In her memoir Left to Tell: Discovering God Amidst the Rwandan Holocaust, Immaculée Ilibagiza endures horrific tragedies as everyone around her is viciously killed by Hutus during Rwanda’s genocide. In the course of just three months she loses almost everyone that she loves except her oldest brother, Aimable. However, despite everything that she goes through, Immaculée forgives the Hutus that wronged her and changed her life forever. Immaculée did not forgive for the good of others but rather for herself. It would do her no good to hold on to her negative feelings for the rest of her life as they would continue to eat at her. With the help of her extreme devotion to God she was able to let go and move on with her life, but without forgetting what had happened to her, her family, and many of the people that were close to her. Without her love for God, she would not have survived living in the bathroom for so long. It was very hard for her to forgive those that trespassed against her, and almost unimaginable to readers that she had the ability to do so, but it was the right thing for her to do.
Even when Immaculée was younger and her life was virtually perfect growing up she was a devout Roman Catholic and felt close to God. “I loved praying, going to church, and everything else to do with God. I especially loved the Virgin Mary, believing that she was my second mom, watching out for me from heaven. I didn’t know why, but praying made me feel warm and happy” (Ilibagiza 6). Praying to God was always second nature for Immaculée and a part of who she was. At a young age she agreed with her father when she was told that one could never pray too much. She worshiped her parents almost as much as she worshiped God and learned to have a good heart from the influence of their beliefs.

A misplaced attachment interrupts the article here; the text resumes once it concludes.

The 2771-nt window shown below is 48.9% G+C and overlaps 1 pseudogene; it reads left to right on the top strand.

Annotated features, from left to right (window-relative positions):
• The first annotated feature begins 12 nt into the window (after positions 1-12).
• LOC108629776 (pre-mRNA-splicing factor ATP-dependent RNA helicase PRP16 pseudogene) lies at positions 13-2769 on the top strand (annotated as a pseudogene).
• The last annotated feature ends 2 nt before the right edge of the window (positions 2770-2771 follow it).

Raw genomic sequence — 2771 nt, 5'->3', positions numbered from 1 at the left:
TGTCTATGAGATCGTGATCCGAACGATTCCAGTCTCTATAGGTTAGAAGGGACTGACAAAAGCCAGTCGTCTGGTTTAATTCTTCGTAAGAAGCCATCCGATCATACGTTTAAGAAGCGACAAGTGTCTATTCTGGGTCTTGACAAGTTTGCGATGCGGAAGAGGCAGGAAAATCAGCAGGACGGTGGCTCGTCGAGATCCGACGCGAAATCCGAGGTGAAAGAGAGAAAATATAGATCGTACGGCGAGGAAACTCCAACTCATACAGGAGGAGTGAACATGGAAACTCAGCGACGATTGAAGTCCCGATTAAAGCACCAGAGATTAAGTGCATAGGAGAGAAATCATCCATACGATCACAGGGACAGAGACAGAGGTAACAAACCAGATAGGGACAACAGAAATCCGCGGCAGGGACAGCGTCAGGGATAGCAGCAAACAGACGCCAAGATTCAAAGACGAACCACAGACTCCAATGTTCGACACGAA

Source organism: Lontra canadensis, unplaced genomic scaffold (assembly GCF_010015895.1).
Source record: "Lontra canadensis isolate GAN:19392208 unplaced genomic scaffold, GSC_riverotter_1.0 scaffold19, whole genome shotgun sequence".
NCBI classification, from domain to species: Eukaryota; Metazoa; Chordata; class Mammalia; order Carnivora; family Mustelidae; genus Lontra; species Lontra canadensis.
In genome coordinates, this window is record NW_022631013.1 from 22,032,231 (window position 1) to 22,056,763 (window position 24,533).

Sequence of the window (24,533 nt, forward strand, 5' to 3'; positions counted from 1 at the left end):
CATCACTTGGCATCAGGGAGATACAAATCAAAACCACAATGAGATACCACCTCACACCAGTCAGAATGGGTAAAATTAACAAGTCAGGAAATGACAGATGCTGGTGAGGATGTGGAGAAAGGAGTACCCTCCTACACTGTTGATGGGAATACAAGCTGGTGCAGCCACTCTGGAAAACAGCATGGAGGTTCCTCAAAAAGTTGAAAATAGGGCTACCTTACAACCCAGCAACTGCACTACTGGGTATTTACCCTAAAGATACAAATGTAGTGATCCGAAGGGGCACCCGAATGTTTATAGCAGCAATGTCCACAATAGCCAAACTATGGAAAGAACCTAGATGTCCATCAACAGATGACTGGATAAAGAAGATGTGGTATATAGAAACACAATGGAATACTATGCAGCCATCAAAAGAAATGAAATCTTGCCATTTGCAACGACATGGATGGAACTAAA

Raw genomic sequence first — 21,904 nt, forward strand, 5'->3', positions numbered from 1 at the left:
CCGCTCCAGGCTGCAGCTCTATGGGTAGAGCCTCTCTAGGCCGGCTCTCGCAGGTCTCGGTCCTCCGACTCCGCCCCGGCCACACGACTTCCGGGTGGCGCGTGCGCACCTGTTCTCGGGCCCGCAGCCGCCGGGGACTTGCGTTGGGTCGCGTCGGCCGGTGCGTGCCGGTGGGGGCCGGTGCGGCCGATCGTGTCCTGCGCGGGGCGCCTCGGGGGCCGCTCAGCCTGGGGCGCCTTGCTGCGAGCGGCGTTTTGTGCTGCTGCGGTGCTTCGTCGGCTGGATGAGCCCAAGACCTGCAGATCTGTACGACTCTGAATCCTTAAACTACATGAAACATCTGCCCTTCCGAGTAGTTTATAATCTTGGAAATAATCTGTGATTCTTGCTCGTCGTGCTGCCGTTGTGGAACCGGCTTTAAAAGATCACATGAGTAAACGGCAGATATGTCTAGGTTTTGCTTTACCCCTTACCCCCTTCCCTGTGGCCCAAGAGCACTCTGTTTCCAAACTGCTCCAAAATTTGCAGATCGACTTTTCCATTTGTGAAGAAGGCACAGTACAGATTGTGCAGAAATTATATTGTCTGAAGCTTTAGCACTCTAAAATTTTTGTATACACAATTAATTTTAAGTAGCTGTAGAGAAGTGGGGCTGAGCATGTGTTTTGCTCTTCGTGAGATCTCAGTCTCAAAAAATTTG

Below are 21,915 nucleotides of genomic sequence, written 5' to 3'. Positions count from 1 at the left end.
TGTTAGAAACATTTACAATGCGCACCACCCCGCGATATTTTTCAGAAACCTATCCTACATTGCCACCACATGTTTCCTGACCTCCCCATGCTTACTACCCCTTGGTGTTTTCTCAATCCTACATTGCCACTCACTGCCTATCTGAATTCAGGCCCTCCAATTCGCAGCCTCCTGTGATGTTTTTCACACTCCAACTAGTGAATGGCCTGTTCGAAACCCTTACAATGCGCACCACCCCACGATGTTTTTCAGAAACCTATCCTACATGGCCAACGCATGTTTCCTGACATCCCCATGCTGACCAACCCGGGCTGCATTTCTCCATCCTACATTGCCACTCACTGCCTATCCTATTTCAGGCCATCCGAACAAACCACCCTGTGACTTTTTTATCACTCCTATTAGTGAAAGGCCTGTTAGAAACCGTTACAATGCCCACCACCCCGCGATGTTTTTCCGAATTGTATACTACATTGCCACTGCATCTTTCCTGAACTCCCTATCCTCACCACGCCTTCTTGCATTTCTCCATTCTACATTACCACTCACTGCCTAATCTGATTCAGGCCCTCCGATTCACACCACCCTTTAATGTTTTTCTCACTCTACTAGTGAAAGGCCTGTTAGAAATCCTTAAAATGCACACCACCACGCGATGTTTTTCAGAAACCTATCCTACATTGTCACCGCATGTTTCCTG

It was not even until she attended high school that Immaculée knew that people were separated by being in two main different tribes. “They [her parents] were not prejudiced; rather, they believed that evil drove people to do evil things regardless of tribe or race. Mom and Dad ignored the social and political reality they lived in, and instead taught that everyone was born equal” (Ilibagiza 16). The scenes that Immaculée shares with the reader at the beginning of her memoir of the happier days of her youth provide a sound foundation for the further development of her faith later when things take a turn for the worst after she goes to university.
When Immaculée is first hidden in the secret bathroom of Pastor Murinzi’s house it is almost ironic that with all of her faith that she has in God, she cannot completely trust the man that shares God’s word. He holds the fate of her life in his hands, and there is nothing that she can do about it. In the beginning she fears that he may have other motives for hiding women in his room other than for the sole purpose of keeping them safe. Over the course of the next couple weeks she and her fellow Tutsi women have no choice but to trust...